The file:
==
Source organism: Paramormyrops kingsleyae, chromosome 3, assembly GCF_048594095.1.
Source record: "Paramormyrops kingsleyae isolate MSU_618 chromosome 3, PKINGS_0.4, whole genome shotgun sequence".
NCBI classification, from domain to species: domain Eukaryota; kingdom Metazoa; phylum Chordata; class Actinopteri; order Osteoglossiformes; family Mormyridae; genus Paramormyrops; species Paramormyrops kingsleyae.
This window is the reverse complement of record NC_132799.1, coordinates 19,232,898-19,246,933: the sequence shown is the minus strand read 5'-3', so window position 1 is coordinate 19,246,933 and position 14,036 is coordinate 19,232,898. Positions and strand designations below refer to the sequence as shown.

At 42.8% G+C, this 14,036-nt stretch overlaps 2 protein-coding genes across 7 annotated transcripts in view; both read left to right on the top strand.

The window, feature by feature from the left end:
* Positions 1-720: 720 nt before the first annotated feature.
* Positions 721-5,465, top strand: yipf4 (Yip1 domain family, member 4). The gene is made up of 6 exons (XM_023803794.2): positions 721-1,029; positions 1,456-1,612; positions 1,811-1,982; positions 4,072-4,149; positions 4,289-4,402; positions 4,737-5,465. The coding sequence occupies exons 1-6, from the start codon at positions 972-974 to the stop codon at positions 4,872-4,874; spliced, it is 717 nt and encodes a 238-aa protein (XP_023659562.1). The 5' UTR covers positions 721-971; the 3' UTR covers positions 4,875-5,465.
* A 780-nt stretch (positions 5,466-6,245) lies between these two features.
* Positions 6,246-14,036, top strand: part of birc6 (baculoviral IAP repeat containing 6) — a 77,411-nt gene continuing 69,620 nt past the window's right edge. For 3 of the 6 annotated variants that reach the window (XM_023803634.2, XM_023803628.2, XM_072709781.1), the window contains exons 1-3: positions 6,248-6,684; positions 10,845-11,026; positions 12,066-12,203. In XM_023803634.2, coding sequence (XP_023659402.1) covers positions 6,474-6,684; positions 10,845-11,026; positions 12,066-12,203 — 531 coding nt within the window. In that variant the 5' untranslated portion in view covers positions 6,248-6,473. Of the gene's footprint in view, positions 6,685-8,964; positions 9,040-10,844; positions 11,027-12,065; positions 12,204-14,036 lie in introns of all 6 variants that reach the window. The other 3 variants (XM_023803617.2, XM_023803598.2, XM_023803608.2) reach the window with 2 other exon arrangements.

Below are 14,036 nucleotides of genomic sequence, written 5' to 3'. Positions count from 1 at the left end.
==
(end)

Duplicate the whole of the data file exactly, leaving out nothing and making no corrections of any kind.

Source organism: Paramormyrops kingsleyae, chromosome 3, assembly GCF_048594095.1.
Source record: "Paramormyrops kingsleyae isolate MSU_618 chromosome 3, PKINGS_0.4, whole genome shotgun sequence".
NCBI classification, from domain to species: domain Eukaryota; kingdom Metazoa; phylum Chordata; class Actinopteri; order Osteoglossiformes; family Mormyridae; genus Paramormyrops; species Paramormyrops kingsleyae.
This window is the reverse complement of record NC_132799.1, coordinates 19,232,898-19,246,933: the sequence shown is the minus strand read 5'-3', so window position 1 is coordinate 19,246,933 and position 14,036 is coordinate 19,232,898. Positions and strand designations below refer to the sequence as shown.

At 42.8% G+C, this 14,036-nt stretch overlaps 2 protein-coding genes across 7 annotated transcripts in view; both read left to right on the top strand.

The window, feature by feature from the left end:
* Positions 1-720: 720 nt before the first annotated feature.
* Positions 721-5,465, top strand: yipf4 (Yip1 domain family, member 4). The gene is made up of 6 exons (XM_023803794.2): positions 721-1,029; positions 1,456-1,612; positions 1,811-1,982; positions 4,072-4,149; positions 4,289-4,402; positions 4,737-5,465. The coding sequence occupies exons 1-6, from the start codon at positions 972-974 to the stop codon at positions 4,872-4,874; spliced, it is 717 nt and encodes a 238-aa protein (XP_023659562.1). The 5' UTR covers positions 721-971; the 3' UTR covers positions 4,875-5,465.
* A 780-nt stretch (positions 5,466-6,245) lies between these two features.
* Positions 6,246-14,036, top strand: part of birc6 (baculoviral IAP repeat containing 6) — a 77,411-nt gene continuing 69,620 nt past the window's right edge. For 3 of the 6 annotated variants that reach the window (XM_023803634.2, XM_023803628.2, XM_072709781.1), the window contains exons 1-3: positions 6,248-6,684; positions 10,845-11,026; positions 12,066-12,203. In XM_023803634.2, coding sequence (XP_023659402.1) covers positions 6,474-6,684; positions 10,845-11,026; positions 12,066-12,203 — 531 coding nt within the window. In that variant the 5' untranslated portion in view covers positions 6,248-6,473. Of the gene's footprint in view, positions 6,685-8,964; positions 9,040-10,844; positions 11,027-12,065; positions 12,204-14,036 lie in introns of all 6 variants that reach the window. The other 3 variants (XM_023803617.2, XM_023803598.2, XM_023803608.2) reach the window with 2 other exon arrangements.

Below are 14,036 nucleotides of genomic sequence, written 5' to 3'. Positions count from 1 at the left end.